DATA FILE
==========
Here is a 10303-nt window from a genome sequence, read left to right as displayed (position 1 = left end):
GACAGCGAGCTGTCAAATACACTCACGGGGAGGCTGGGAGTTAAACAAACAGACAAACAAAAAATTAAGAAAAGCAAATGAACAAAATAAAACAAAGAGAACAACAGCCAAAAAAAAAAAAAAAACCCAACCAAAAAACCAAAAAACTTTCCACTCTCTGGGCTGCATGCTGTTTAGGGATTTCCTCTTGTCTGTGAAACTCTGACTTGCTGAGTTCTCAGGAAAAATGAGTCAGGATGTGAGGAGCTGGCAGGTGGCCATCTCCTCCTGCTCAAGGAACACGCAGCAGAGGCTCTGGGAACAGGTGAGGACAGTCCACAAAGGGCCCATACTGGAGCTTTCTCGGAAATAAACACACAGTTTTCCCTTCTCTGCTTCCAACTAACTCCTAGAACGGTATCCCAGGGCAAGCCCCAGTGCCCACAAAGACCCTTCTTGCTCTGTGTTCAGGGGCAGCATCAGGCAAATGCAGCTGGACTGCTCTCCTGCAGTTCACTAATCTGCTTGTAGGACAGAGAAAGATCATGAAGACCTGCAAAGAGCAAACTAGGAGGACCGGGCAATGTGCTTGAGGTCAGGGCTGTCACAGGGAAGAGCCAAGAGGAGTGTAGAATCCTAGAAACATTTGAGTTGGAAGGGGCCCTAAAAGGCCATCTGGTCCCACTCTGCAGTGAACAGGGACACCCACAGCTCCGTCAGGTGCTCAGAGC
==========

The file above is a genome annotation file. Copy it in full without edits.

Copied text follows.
Here is a 10303-nt window from a genome sequence, read left to right as displayed (position 1 = left end):
GACAGCGAGCTGTCAAATACACTCACGGGGAGGCTGGGAGTTAAACAAACAGACAAACAAAAAATTAAGAAAAGCAAATGAACAAAATAAAACAAAGAGAACAACAGCCAAAAAAAAAAAAAAAACCCAACCAAAAAACCAAAAAACTTTCCACTCTCTGGGCTGCATGCTGTTTAGGGATTTCCTCTTGTCTGTGAAACTCTGACTTGCTGAGTTCTCAGGAAAAATGAGTCAGGATGTGAGGAGCTGGCAGGTGGCCATCTCCTCCTGCTCAAGGAACACGCAGCAGAGGCTCTGGGAACAGGTGAGGACAGTCCACAAAGGGCCCATACTGGAGCTTTCTCGGAAATAAACACACAGTTTTCCCTTCTCTGCTTCCAACTAACTCCTAGAACGGTATCCCAGGGCAAGCCCCAGTGCCCACAAAGACCCTTCTTGCTCTGTGTTCAGGGGCAGCATCAGGCAAATGCAGCTGGACTGCTCTCCTGCAGTTCACTAATCTGCTTGTAGGACAGAGAAAGATCATGAAGACCTGCAAAGAGCAAACTAGGAGGACCGGGCAATGTGCTTGAGGTCAGGGCTGTCACAGGGAAGAGCCAAGAGGAGTGTAGAATCCTAGAAACATTTGAGTTGGAAGGGGCCCTAAAAGGCCATCTGGTCCCACTCTGCAGTGAACAGGGACACCCACAGCTCCGTCAGGTGCTCAGAGC